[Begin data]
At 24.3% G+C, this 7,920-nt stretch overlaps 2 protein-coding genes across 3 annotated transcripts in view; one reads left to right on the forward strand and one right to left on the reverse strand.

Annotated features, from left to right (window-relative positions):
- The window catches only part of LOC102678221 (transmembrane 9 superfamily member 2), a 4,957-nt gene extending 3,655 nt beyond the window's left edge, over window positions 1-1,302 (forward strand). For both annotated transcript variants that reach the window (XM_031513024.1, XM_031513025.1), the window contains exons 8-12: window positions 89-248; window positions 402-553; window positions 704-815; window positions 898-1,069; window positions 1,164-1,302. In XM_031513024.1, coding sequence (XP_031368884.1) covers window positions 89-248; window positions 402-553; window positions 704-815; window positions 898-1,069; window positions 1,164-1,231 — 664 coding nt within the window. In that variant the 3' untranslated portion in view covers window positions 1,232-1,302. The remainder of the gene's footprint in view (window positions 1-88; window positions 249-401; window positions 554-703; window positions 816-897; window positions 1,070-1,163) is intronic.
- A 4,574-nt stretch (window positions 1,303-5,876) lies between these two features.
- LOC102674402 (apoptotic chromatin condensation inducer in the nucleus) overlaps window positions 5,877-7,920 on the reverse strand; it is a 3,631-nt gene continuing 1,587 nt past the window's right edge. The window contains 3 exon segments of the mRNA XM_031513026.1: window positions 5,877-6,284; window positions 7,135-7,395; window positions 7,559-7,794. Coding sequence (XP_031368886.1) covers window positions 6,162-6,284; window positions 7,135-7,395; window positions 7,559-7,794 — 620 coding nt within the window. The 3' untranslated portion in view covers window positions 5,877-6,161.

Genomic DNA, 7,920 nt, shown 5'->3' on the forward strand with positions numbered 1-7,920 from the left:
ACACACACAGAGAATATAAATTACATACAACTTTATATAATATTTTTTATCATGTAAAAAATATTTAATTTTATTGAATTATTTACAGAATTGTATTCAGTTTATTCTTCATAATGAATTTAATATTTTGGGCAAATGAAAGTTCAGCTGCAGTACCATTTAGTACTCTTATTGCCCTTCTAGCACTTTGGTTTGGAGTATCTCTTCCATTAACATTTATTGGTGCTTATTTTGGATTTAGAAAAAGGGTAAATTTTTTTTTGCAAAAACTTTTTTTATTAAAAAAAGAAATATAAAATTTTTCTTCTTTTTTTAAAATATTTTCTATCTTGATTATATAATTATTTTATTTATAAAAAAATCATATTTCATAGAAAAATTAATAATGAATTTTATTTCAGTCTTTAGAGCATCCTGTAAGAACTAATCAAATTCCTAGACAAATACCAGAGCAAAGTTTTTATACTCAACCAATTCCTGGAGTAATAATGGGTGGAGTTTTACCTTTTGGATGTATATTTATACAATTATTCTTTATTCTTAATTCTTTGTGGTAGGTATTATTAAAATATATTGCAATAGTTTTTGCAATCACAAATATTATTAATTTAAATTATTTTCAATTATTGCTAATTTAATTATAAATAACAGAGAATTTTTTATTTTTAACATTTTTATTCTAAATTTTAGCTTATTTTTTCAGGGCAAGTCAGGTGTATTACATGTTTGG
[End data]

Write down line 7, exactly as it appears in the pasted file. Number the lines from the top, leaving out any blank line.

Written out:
ACACACACAGAGAATATAAATTACATACAACTTTATATAATATTTTTTATCATGTAAAAAATATTTAATTTTATTGAATTATTTACAGAATTGTATTCAGTTTATTCTTCATAATGAATTTAATATTTTGGGCAAATGAAAGTTCAGCTGCAGTACCATTTAGTACTCTTATTGCCCTTCTAGCACTTTGGTTTGGAGTATCTCTTCCATTAACATTTATTGGTGCTTATTTTGGATTTAGAAAAAGGGTAAATTTTTTTTTGCAAAAACTTTTTTTATTAAAAAAAGAAATATAAAATTTTTCTTCTTTTTTTAAAATATTTTCTATCTTGATTATATAATTATTTTATTTATAAAAAAATCATATTTCATAGAAAAATTAATAATGAATTTTATTTCAGTCTTTAGAGCATCCTGTAAGAACTAATCAAATTCCTAGACAAATACCAGAGCAAAGTTTTTATACTCAACCAATTCCTGGAGTAATAATGGGTGGAGTTTTACCTTTTGGATGTATATTTATACAATTATTCTTTATTCTTAATTCTTTGTGGTAGGTATTATTAAAATATATTGCAATAGTTTTTGCAATCACAAATATTATTAATTTAAATTATTTTCAATTATTGCTAATTTAATTATAAATAACAGAGAATTTTTTATTTTTAACATTTTTATTCTAAATTTTAGCTTATTTTTTCAGGGCAAGTCAGGTGTATTACATGTTTGG